The visiting judges at CAAF all voted with the majority in every case in which they participated. Only Senior Judge Cox wrote an opinion: a concurring opinion in Harrell.
Part IV: Civilian Counsel and the Appellate Defense Divisions
Civilian defense counsel argued 6 of the 28 cases (21%) argued at CAAF this term: Witt, Harrell, Hoffman, Pease, Riggins, and Sterling. Of these, the defense won in 4 (66%).
Notably, one of these civilian defense counsel – Mr. Brian Mizer who successfully argued in Witt – is employed by the Government, in the Air Force Legal Operations Agency.
Also of note, three different civilian Government counsel argued a total of 5 cases at CAAF this term: Witt, Sterling, LaBella, Williams, and Cooley. Of these, the Government won in 2 (40%).
In cases argued by military appellate defense counsel, the Government won in 9 out of 22 (41%).
Of the 13 cases where military defense counsel argued and won:
- 5 were Air Force cases (Williams, Killion, Gay, Atchak, and Chin).
- 3 were Army cases (Hills, Gifford, and Henning).
- 2 were Coast Guard cases (Cooley and Rogers)
- 1 was a Marine Corps case (EV).
- 2 were Navy cases (Bess and Clark).
So the oral argument success rates for military defense counsel at each of the four appellate defense divisions was:
- Air Force Appellate Defense: 5 out of 7 (71%).
- Army Appellate Defense: 3 out of 6 (50%).
- Coast Guard Appellate Defense: 2 out of 2 (100%).
- Navy-Marine Corps Appellate Defense: 3 out of 7 (43%).
Part V: Certified and Specified Issues
CAAF heard oral argument in 10 cases with issues certified by one of the Judge Advocates General: Atchak, Chin, Clark, Cooley, Gay, Howell, Martin, Pease, Sterling, and Williams. The court also resolved one certified case by summary disposition (Arnold, a Quick trailer). In total the court acted in 11 cases with certified issues this term.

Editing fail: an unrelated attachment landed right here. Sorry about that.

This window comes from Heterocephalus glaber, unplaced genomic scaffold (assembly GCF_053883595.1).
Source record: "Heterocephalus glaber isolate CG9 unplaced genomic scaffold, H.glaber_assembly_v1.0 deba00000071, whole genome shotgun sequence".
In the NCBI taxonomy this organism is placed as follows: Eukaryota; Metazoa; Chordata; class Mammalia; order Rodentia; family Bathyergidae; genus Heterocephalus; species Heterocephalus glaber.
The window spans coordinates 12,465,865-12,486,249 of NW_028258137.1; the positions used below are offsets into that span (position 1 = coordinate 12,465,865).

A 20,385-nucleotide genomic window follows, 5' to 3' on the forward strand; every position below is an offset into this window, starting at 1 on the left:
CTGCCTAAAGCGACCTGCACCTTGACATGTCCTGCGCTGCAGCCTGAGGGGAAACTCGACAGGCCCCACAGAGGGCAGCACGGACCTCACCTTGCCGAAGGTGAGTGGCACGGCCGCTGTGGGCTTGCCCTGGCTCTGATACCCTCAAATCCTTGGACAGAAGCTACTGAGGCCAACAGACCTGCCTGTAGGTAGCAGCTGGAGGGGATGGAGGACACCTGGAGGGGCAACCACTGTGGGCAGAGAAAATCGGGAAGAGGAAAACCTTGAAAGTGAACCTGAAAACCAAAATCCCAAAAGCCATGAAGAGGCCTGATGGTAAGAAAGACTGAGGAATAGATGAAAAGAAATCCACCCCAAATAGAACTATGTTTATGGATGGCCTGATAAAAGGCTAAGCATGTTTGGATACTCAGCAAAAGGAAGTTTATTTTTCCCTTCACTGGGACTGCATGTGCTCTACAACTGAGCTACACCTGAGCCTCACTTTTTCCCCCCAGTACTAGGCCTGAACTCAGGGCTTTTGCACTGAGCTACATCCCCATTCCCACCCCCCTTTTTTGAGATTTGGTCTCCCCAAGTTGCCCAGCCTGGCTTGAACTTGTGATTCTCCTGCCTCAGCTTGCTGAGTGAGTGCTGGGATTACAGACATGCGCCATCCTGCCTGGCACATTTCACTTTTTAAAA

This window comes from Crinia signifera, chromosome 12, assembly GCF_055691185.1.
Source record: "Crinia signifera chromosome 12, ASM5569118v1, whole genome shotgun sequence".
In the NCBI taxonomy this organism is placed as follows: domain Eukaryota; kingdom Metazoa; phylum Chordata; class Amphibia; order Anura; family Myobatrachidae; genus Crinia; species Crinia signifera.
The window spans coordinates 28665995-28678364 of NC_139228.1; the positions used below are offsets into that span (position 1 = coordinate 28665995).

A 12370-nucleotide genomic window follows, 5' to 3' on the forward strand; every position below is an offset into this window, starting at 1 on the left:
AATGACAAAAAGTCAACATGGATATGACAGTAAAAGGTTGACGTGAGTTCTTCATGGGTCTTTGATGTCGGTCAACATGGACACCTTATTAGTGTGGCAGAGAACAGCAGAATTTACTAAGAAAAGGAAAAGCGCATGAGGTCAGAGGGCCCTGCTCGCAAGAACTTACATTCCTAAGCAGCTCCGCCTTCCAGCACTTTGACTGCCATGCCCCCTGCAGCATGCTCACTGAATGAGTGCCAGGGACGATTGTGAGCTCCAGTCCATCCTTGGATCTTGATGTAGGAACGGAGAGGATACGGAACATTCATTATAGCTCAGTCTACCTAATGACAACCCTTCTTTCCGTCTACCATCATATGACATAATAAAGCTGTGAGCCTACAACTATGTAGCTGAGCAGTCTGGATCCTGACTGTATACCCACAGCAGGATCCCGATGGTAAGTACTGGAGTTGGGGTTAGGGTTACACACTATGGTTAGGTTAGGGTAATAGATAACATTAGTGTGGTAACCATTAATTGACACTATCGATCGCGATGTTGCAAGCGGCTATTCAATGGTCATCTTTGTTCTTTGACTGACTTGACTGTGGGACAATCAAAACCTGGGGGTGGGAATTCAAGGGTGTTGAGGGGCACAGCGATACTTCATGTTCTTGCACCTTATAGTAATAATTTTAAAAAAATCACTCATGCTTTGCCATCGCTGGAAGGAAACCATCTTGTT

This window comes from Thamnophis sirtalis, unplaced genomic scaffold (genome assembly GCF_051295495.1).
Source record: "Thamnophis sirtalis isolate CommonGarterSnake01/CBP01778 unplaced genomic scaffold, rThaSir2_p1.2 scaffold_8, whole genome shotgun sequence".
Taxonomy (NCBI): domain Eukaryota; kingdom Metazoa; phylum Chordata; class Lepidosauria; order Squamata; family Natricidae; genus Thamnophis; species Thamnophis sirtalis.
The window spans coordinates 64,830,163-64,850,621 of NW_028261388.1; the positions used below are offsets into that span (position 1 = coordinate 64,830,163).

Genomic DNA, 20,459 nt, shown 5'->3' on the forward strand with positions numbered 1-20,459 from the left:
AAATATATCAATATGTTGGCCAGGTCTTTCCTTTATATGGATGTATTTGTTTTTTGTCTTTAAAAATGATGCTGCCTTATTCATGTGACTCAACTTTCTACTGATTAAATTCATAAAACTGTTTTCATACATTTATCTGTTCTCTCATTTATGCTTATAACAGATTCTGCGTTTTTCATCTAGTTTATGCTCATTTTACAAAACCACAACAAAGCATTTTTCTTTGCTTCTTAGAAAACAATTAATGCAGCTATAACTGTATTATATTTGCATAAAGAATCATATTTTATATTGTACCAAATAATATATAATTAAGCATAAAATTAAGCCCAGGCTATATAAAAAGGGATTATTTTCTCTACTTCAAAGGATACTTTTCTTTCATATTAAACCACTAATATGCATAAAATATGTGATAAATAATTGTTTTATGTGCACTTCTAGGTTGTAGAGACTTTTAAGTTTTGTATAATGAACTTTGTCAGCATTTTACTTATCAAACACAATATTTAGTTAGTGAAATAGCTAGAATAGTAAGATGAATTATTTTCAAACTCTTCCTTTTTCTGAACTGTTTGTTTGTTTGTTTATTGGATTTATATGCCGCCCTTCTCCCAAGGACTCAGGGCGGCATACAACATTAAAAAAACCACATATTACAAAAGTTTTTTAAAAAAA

Of those 11 cases, 4 (36%) were from the Air Force. That’s a dramatic departure from the prior two terms, when the Judge Advocate General of the Air Force was responsible for a whopping 78% and 82% of the certified cases decided by CAAF. This term it was the Judge Advocate General of the Navy who certified the most cases – with 6 of the 11 (55%). Two of those certifications, however, occurred after CAAF granted review of the case (in Martin and Sterling)
The Government won in 3 of the 11 cases with certified issues (27%): Howell, Martin, and Sterling. Two of these (Martin and Sterling) involved certifications made after CAAF granted review. The certified issue was dispositive in Martin.
CAAF specified issues for oral argument in 12 cases: Bess, Captain, EV, Evans, Gay, Gifford, Harrell, LaBella, Rogers, Sterling, Williams, and Witt. These specified issues were dispositive in every case except for Gay.
CAAF also decided two cases with Grostefon issues this term: one summarily (Hopkins) and the other after hearing oral argument (Caldwell). Four other cases with Grostefon issues (discussed here) remain on CAAF’s docket for the 2016 term.
Part VI: The Courts of Criminal Appeals
Of the 29 cases decided by authored opinions this term, the CCAs were represented as follows:
9 were from the Air Force CCA.
- 7 were from the Army CCA.
- 2 were from the Coast Guard CCA.
- 11 were from the Navy-Marine Corps CCA.
- The Air Force CCA was reversed in 3 out of 9 cases (33%).
- The Army CCA was reversed in 4 out of 7 cases (57%).
- The Coast Guard CCA was reversed in 1 out of 2 cases (50%).
- The Navy-Marine Corps CCA was reversed in 5 out of 11 cases (45%).
This only tells part of the story however, because CAAF also decided 28 cases by summary disposition. Of these summary dispositions: